My dream has always been to tell stories through animation. As an artist and animator, I've been mostly self-taught. The following are a list of books that I've found particularly helpful to me over the years. Hopefully they will be helpful to you too!
by Robert McKee.
Of all the literature on story writing, this is the absolute best. Of all the books I recommend, this one I recommend the most. It tells you what goes into writing a great story. And it can't be read just once. I've read it at least three times and each time I feel I have a deeper understanding of story. a MUST-READ!Drawing the Head and Figure
by Jack Hamm
This is a great book for learning human anatomy better. The drawings are fantastic. I went through cover to cover and copied all (well most) of the examples from the book. This book focus on the overall shapes and outline of the human figure, more than the specific muscles.Anatomy for the Artist
by Jenö Barcsay
This is another great book on anatomy. This book, unlike the previous one, focuses more on bones, muscles, etc. They go great in combination. I've drawn from this book a lot as well. And not just once. Many times!Dynamic Figure Drawing
By Burne Hogarth
Another anatomy book. I prefer the other two, but this one is also great. It breaks down the shapes that constitute the human body and manipulates them in all different poses and perspectives.The Illusion of Life
by Ollie Johnston and Frank Thomas
A classic. Fascinating history of the Disney process. Very inspirational and full of great advice. Your animation education is not complete without it.The Animator's Survival Kit
by Richard Williams
This book breaks down the actual process of animating a character. Another classic. A must-read for animators.Notes by Walt Stanchfield
Link: available online! Read now!
Walt Stanchfield was called in by Walt Disney to help teach the new animation staff to become better artists and animators. There is a lot of material to go over, but its all wonderful. And it's available online! I highly recommend reading these notes. Walt talks about how to create drawings that tell a story, which is what its all about, right?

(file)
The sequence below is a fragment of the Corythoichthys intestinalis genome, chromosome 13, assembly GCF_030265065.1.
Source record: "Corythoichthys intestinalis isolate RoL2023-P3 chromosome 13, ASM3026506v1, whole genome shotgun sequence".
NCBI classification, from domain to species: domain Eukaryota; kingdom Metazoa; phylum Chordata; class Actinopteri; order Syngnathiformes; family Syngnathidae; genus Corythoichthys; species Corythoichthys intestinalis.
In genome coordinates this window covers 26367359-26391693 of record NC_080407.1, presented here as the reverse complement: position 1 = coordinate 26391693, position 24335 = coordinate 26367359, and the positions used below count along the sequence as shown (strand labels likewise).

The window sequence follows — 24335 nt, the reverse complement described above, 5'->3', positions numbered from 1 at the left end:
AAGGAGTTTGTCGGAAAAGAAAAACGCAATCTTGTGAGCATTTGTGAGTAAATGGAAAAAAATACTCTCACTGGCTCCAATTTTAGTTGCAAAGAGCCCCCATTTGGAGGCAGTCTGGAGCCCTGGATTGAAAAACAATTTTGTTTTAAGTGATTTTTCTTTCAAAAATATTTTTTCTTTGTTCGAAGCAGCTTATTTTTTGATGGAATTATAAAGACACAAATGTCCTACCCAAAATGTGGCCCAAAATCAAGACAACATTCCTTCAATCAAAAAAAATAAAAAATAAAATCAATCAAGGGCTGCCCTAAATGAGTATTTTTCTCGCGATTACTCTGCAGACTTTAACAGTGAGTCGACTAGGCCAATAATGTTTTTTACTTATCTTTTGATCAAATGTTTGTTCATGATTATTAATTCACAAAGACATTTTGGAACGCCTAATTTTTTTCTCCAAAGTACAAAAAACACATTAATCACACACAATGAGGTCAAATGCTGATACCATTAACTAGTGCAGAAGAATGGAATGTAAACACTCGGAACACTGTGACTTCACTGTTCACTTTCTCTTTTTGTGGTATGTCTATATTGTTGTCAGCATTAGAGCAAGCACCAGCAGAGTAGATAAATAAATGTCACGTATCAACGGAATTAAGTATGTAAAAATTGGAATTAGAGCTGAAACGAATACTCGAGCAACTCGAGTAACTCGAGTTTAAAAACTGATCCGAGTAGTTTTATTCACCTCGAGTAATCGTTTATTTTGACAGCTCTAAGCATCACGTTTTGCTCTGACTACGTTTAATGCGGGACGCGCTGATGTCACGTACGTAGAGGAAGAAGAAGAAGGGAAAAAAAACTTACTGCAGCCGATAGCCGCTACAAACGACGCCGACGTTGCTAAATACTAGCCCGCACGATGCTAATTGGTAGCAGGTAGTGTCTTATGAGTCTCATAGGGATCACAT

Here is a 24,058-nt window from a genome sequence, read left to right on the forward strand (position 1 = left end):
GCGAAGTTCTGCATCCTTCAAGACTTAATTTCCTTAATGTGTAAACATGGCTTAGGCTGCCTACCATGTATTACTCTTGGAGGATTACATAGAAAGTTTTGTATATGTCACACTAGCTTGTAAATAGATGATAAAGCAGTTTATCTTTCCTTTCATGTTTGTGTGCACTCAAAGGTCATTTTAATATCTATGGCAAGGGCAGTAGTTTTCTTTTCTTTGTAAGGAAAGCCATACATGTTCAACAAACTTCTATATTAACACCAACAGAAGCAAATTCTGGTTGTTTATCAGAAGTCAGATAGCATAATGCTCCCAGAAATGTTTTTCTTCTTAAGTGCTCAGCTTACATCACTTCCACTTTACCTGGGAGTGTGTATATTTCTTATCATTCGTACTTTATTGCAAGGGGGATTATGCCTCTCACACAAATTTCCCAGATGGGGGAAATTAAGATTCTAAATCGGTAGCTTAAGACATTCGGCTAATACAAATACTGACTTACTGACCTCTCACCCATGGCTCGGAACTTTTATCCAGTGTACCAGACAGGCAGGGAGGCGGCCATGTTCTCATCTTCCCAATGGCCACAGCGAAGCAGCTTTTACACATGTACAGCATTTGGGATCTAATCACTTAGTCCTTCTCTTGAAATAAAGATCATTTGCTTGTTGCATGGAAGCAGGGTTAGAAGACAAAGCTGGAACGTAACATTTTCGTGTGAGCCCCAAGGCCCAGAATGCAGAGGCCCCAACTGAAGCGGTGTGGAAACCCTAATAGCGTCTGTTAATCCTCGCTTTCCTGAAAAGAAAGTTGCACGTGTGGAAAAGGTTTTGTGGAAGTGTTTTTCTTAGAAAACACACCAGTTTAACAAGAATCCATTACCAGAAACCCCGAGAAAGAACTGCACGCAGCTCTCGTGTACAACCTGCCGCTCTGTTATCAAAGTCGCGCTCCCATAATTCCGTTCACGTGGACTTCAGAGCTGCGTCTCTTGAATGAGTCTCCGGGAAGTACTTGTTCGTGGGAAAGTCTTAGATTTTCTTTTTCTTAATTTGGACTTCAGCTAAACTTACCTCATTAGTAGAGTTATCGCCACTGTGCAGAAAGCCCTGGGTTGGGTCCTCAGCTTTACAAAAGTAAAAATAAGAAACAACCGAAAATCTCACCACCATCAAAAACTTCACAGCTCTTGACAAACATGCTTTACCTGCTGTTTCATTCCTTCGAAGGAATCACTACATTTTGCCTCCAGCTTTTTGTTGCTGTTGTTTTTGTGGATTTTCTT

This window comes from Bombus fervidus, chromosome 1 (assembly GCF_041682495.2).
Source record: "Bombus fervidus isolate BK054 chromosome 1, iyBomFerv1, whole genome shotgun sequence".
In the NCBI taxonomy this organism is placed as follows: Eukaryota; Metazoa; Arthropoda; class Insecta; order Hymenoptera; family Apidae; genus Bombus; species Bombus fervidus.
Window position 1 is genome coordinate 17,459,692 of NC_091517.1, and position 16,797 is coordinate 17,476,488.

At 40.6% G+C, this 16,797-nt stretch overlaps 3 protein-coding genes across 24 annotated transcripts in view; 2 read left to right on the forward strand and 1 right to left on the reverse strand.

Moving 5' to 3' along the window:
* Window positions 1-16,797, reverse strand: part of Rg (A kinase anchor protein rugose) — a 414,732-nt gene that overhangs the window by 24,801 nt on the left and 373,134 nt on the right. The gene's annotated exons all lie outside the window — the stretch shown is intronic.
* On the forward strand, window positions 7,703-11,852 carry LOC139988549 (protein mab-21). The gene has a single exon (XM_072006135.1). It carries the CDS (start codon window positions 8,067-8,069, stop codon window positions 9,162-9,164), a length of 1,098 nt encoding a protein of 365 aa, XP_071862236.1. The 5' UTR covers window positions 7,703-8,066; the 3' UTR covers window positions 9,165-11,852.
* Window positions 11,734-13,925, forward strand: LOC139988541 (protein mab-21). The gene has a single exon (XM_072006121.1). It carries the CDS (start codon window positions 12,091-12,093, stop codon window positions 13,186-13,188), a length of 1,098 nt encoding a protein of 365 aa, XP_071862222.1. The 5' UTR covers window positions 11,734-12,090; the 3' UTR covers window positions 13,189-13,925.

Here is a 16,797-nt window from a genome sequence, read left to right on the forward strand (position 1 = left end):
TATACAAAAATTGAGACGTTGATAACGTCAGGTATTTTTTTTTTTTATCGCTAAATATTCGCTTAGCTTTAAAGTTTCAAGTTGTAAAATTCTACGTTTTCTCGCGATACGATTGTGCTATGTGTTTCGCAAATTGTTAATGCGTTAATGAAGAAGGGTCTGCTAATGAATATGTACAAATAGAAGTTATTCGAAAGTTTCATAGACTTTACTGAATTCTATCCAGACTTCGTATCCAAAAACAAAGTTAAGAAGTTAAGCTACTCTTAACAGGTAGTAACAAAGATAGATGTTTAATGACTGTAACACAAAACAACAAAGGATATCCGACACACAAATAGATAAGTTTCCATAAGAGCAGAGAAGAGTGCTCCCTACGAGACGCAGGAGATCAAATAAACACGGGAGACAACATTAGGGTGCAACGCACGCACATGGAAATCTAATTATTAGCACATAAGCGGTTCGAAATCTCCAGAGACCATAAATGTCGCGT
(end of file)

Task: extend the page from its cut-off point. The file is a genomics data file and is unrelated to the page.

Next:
Also Wonderful:Any book of paintings by Oga Kazuo.
Especially this one: [link]
Oga Kazuo's work is stunning. He has been working for Studio Ghibli doing background art for many years. I learn a lot just by staring at his paintings. I try to replicate his paintings in Painter for practice. I don't know how hard it is to get his books ... I bought mine while I was in Japan.Starting Point
by Hayao Miyazaki
This book is a collection of essays by Hayao Miyazaki. He talks about his early experiences in animation, his work and what it means to him. It's very inspirational. He also talks about the animation industry in Japan, which I found very interesting.Art of Princess Mononoke
by Miramax and Mark Schilling
I saw this book in Barnes and Noble when I was in high school ... and it changed my life! This was before I even heard of Princess Mononoke. I was just blown away by the visuals. It was my first time really seeing something that was so profoundly different from the Disney animation that I had grown up with. The book has a lot of production stills from the movie, but also has tons of watercolor sketches by Miyazaki himself. It also has lots of big pictures of paintings by Oga Kazuo. A great book!Art of the Hunchback of Notre Dame
and Art of the Lion King
I'm having a hard time finding the original, full size versions of these books online. These are also great "art of" books that tell you a lot about the Disney animation process. Great for thinking about how your portfolio should look when applying for a job!Any book of photographs by Eadweard Muybridge
Eadweard Muybridge is famous for taking black and white pictures of people and animals in motion. For an animator, these are a great way to study locomotion.